– John Duda
    Feb 19, 2018 at 0:46
  • 1
    My guess is that the segol does not appear to revert in Psalm 38:1[2] because there is no pause here (disjunctive accent). That is, the conjunctive accent Mer’kha is "non-pausal," and connects the single unit, אַל־בְּקֶצְפְּךָ֥, with the following word, תֹוכִיחֵ֑נִי, which is what carries the primary pause in the verse with the disjunctive Athnach accent. The hyphen (metheg) in the term אַל־בְּקֶצְפְּךָ֥ makes the phrase one unit, which contains several syllables. The elision of the segol into a schwa would shorten the term, which (as noted) is non-pausal.
    – Joseph
    Feb 19, 2018 at 5:19

3 Answers 3


According to Bauer-Leander (Historische Grammatik der Hebräischen Sprache des Alten Testaments, 1922), §72y, this is a result of the merger between segol-segol (קֶ֫טֶל) and tsere-segol (קֵ֫טֶל) types:

Da die Type קֶ֫טֶל und קֵ֫טֶל in weitem Umfange lautgesetzlich zusammengefallen sind, kommen natürlich Schwankungen häufig vor. Sehr viele Nomina zeigen im freien Sg. beide Formen, auch schwankt mitunter der Stammvokal vor Suffixen zwischen a, i od. œ: ... קֶ֫צֶף "Zornesausbruch" vor Suff. gew. mit i, aber קֶצְפְּךָ Ps 38:2; ...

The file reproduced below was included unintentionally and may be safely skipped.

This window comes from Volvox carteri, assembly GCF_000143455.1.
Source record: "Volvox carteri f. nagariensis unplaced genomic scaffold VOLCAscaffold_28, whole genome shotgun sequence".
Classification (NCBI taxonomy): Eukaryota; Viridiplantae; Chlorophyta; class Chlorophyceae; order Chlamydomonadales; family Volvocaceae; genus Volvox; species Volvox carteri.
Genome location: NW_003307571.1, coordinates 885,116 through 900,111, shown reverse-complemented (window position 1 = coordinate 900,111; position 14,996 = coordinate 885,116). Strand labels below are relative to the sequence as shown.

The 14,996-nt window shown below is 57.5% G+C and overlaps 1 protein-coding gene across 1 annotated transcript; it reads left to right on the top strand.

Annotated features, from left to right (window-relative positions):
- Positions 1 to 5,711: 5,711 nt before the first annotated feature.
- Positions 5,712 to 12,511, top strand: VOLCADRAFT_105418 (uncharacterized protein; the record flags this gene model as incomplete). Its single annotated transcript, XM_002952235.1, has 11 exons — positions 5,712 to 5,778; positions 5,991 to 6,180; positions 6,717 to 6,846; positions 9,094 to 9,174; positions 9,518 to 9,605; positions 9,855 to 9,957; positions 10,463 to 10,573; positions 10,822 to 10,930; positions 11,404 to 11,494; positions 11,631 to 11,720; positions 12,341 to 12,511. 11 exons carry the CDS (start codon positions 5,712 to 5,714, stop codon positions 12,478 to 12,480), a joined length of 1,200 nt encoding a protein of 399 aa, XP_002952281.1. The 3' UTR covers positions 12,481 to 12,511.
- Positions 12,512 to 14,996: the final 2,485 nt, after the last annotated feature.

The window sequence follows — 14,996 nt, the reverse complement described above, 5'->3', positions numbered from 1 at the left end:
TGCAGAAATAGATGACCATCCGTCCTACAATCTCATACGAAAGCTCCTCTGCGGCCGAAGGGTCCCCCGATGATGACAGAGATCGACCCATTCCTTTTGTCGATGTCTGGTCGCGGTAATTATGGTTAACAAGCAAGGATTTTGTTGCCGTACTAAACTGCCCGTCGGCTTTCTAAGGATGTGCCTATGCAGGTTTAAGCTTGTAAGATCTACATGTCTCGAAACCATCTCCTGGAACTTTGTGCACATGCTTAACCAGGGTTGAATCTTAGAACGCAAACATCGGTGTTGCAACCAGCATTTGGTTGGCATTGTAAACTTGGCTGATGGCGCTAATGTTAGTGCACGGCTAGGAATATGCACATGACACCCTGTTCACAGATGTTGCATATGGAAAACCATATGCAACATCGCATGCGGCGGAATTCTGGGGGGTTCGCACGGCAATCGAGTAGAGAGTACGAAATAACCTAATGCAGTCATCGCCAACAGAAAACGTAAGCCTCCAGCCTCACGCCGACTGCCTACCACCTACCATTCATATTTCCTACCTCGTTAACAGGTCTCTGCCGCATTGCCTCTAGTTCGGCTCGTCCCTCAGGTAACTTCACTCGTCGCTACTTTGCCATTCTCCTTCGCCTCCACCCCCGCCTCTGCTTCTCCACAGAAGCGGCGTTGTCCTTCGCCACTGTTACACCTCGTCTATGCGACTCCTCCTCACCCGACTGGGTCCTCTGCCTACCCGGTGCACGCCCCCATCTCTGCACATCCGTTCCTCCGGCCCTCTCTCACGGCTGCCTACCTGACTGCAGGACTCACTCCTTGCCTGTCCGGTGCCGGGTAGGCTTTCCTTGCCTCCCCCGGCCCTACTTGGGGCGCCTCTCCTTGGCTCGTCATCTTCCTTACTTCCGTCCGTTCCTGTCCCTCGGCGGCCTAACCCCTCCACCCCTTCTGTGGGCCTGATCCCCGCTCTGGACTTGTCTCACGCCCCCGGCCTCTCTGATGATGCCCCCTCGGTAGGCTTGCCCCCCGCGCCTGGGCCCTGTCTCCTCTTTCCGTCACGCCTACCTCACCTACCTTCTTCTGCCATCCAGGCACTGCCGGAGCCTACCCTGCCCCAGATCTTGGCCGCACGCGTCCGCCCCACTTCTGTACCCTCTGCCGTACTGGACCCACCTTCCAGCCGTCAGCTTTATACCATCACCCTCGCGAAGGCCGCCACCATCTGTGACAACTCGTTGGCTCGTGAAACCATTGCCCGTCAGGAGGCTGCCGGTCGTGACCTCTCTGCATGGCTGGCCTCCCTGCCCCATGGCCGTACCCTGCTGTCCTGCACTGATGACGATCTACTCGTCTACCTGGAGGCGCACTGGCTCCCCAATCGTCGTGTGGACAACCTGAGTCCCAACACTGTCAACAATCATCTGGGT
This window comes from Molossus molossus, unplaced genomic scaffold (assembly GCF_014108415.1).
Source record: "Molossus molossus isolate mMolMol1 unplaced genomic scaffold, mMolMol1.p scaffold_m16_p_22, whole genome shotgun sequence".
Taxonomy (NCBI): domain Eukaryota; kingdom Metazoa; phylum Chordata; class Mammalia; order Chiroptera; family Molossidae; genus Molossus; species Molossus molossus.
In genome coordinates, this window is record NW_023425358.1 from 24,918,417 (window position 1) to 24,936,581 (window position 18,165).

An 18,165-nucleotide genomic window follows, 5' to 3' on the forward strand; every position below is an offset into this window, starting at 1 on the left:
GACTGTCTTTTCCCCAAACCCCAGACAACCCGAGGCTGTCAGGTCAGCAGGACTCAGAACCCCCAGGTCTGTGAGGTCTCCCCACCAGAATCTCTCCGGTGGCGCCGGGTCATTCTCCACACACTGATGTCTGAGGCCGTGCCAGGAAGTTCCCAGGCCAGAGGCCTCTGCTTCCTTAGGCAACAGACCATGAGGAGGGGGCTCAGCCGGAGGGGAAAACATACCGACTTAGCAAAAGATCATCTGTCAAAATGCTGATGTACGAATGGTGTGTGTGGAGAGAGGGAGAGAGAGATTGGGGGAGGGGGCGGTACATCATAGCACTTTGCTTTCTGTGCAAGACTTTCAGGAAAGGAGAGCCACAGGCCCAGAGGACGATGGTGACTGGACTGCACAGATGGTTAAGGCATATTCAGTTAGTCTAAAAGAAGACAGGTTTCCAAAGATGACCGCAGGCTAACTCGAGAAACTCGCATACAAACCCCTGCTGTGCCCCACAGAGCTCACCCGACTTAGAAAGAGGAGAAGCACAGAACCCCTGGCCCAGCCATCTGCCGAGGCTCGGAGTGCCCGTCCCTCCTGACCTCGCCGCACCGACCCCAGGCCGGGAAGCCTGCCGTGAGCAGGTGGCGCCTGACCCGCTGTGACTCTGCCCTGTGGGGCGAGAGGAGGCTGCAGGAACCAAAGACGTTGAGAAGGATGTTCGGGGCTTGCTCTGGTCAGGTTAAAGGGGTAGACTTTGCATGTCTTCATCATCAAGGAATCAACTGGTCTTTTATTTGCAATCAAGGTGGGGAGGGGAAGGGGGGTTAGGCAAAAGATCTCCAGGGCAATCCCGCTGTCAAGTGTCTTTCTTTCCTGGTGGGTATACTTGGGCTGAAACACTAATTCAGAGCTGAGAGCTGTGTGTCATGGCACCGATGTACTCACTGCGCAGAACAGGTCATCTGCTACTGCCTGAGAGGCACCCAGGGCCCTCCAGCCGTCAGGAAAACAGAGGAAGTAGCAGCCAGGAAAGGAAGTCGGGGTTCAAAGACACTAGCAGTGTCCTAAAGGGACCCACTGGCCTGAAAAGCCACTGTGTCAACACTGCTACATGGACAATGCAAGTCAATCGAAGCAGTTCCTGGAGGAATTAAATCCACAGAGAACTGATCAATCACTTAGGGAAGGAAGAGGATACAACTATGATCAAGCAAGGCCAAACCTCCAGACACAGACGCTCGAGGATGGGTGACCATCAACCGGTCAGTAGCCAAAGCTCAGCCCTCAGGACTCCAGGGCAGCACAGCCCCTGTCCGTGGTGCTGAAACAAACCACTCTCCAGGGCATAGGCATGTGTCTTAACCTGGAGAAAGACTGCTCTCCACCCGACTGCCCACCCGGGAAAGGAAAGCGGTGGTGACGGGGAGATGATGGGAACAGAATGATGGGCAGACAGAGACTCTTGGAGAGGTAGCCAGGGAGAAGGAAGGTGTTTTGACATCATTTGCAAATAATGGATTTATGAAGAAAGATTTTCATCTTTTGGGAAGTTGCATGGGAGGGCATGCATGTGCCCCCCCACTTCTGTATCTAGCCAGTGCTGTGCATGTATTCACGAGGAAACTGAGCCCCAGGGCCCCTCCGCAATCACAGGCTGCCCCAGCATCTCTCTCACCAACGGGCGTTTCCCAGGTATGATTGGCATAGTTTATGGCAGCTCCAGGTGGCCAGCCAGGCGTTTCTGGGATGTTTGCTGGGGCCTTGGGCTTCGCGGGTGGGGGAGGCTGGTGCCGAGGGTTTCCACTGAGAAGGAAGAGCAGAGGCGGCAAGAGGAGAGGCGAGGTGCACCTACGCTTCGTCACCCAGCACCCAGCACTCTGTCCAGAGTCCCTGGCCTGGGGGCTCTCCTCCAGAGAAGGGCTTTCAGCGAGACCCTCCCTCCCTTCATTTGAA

My translation:

Since the types קֶ֫טֶל and קֵ֫טֶל have phonetically merged to a large extent, frequent fluctuations are to be expected. Many nouns attest in the free singular both forms, and also the stem vowel for suffices fluctuates from time to time between a, i and œ: ... קֶ֫צֶף "outburst" for suffices usually with i, but קֶצְפְּךָ Ps 38:2; ...

I could not find other literature on this particular form. It seems nobody has a better explanation than this one, which indeed is a little unsatisfying because it explains the form as an exception.


This is too long for a comment on Keelan's helpful answer, so I offer it as a supplemental answer. The following items should also be noted:

  • When Joüon-Muraoka, A Grammar of Biblical Hebrew (revised ed; Pontifical Biblical Institute, 2006) discuss the issue of vocalization of original *CVCC nouns (the "segolate" class), he (Muraoka) includes this comment (at § 88C.a*(6)):